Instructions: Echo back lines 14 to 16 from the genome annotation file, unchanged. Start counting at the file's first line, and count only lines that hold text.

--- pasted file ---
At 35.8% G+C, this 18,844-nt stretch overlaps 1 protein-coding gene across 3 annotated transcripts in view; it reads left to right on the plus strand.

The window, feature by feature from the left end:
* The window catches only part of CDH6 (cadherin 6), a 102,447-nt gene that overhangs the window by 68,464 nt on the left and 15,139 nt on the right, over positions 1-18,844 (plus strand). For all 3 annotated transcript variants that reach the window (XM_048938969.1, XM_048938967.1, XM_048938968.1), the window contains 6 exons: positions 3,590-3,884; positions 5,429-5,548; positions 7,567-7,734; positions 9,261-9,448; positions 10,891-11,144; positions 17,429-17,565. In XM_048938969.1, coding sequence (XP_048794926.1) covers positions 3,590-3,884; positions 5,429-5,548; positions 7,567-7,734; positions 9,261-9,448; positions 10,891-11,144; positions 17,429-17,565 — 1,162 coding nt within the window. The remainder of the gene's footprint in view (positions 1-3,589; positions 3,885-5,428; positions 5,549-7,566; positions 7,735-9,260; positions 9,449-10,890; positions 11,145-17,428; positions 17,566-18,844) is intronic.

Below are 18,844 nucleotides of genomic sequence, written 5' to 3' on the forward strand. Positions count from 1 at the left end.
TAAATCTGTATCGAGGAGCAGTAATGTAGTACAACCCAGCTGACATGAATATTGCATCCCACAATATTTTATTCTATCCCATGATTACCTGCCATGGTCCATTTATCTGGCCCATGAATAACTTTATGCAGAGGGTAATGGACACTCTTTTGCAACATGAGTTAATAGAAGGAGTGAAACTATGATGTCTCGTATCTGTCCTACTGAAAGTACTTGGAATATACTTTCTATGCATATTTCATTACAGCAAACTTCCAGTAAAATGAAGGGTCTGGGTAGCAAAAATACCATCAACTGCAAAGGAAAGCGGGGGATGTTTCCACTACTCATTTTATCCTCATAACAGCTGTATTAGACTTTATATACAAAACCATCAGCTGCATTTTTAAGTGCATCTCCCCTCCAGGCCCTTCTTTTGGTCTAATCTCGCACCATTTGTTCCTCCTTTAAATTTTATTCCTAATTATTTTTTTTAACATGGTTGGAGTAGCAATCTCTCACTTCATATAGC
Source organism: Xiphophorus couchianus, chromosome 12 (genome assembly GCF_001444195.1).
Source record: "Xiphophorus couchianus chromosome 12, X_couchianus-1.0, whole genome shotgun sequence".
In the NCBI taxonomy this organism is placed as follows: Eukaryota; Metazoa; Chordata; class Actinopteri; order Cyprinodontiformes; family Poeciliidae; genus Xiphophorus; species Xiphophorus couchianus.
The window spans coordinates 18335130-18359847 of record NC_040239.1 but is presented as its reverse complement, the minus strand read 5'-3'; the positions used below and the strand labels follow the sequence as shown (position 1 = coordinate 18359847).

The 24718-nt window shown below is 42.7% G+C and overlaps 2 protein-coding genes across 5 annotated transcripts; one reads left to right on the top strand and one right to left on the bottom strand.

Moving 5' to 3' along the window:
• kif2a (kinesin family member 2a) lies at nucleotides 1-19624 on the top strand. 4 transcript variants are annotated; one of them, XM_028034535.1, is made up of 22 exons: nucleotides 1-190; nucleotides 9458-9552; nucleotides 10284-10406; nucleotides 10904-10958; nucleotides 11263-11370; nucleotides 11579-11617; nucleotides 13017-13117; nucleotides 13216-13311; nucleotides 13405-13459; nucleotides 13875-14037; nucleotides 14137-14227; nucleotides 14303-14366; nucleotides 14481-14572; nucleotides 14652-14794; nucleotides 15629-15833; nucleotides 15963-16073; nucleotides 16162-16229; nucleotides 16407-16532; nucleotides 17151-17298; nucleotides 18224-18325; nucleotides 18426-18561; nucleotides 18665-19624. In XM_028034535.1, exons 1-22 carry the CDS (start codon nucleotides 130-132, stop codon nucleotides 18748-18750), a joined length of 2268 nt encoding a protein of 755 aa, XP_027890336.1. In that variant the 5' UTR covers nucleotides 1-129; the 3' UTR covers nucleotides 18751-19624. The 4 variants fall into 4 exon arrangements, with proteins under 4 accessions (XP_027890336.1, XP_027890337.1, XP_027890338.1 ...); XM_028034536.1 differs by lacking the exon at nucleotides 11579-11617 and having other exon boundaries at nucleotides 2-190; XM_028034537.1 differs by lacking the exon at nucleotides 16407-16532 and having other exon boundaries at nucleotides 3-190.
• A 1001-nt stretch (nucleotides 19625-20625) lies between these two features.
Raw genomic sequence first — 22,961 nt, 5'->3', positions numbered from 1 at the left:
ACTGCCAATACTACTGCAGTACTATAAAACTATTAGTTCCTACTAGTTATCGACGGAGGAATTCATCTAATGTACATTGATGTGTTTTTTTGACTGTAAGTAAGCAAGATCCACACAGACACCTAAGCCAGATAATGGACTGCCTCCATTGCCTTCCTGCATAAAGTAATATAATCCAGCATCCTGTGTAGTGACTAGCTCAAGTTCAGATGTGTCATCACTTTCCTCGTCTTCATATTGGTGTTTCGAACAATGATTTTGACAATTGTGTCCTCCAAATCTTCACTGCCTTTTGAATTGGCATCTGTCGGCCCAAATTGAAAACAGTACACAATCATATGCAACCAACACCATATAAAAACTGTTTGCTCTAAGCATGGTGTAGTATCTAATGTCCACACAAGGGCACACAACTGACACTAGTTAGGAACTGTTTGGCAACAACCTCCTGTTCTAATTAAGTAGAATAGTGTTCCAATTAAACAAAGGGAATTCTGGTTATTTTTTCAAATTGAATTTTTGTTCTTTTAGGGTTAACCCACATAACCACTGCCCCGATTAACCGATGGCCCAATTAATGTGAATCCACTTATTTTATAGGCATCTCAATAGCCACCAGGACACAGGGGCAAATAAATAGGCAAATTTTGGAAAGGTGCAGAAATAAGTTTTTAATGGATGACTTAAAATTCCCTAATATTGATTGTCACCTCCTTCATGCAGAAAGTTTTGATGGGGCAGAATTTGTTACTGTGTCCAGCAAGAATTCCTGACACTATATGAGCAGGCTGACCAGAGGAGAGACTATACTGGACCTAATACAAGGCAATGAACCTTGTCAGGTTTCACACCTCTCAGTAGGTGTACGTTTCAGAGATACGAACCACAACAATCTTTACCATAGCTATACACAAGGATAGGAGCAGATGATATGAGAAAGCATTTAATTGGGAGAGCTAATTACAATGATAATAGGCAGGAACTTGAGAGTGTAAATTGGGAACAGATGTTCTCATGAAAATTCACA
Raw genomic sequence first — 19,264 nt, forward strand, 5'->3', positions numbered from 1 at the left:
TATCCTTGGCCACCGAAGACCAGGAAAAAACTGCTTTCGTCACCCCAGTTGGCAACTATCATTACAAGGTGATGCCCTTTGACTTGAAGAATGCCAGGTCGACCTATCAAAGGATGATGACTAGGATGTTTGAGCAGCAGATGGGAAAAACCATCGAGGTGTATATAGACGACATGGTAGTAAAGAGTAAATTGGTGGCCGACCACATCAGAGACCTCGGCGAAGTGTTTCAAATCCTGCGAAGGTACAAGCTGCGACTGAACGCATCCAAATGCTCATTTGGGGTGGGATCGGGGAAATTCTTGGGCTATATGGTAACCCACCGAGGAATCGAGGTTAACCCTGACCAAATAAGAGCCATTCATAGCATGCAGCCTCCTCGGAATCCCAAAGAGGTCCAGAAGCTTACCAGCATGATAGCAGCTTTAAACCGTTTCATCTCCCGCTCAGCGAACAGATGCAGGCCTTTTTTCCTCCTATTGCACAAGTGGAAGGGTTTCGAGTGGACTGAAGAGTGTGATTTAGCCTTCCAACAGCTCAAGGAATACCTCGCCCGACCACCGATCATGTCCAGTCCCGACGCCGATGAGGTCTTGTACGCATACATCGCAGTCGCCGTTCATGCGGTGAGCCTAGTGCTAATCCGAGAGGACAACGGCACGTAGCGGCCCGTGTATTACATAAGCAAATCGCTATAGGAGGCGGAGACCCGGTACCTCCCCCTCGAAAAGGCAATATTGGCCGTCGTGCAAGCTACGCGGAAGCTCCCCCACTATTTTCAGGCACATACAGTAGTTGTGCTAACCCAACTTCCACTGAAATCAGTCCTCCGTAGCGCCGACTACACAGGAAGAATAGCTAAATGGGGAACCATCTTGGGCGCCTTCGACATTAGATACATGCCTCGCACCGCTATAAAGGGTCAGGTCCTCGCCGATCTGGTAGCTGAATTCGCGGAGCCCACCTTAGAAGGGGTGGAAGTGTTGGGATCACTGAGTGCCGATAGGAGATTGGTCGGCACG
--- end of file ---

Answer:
Raw genomic sequence first — 22,961 nt, 5'->3', positions numbered from 1 at the left:
ACTGCCAATACTACTGCAGTACTATAAAACTATTAGTTCCTACTAGTTATCGACGGAGGAATTCATCTAATGTACATTGATGTGTTTTTTTGACTGTAAGTAAGCAAGATCCACACAGACACCTAAGCCAGATAATGGACTGCCTCCATTGCCTTCCTGCATAAAGTAATATAATCCAGCATCCTGTGTAGTGACTAGCTCAAGTTCAGATGTGTCATCACTTTCCTCGTCTTCATATTGGTGTTTCGAACAATGATTTTGACAATTGTGTCCTCCAAATCTTCACTGCCTTTTGAATTGGCATCTGTCGGCCCAAATTGAAAACAGTACACAATCATATGCAACCAACACCATATAAAAACTGTTTGCTCTAAGCATGGTGTAGTATCTAATGTCCACACAAGGGCACACAACTGACACTAGTTAGGAACTGTTTGGCAACAACCTCCTGTTCTAATTAAGTAGAATAGTGTTCCAATTAAACAAAGGGAATTCTGGTTATTTTTTCAAATTGAATTTTTGTTCTTTTAGGGTTAACCCACATAACCACTGCCCCGATTAACCGATGGCCCAATTAATGTGAATCCACTTATTTTATAGGCATCTCAATAGCCACCAGGACACAGGGGCAAATAAATAGGCAAATTTTGGAAAGGTGCAGAAATAAGTTTTTAATGGATGACTTAAAATTCCCTAATATTGATTGTCACCTCCTTCATGCAGAAAGTTTTGATGGGGCAGAATTTGTTACTGTGTCCAGCAAGAATTCCTGACACTATATGAGCAGGCTGACCAGAGGAGAGACTATACTGGACCTAATACAAGGCAATGAACCTTGTCAGGTTTCACACCTCTCAGTAGGTGTACGTTTCAGAGATACGAACCACAACAATCTTTACCATAGCTATACACAAGGATAGGAGCAGATGATATGAGAAAGCATTTAATTGGGAGAGCTAATTACAATGATAATAGGCAGGAACTTGAGAGTGTAAATTGGGAACAGATGTTCTCATGAAAATTCACA
Raw genomic sequence first — 19,264 nt, forward strand, 5'->3', positions numbered from 1 at the left: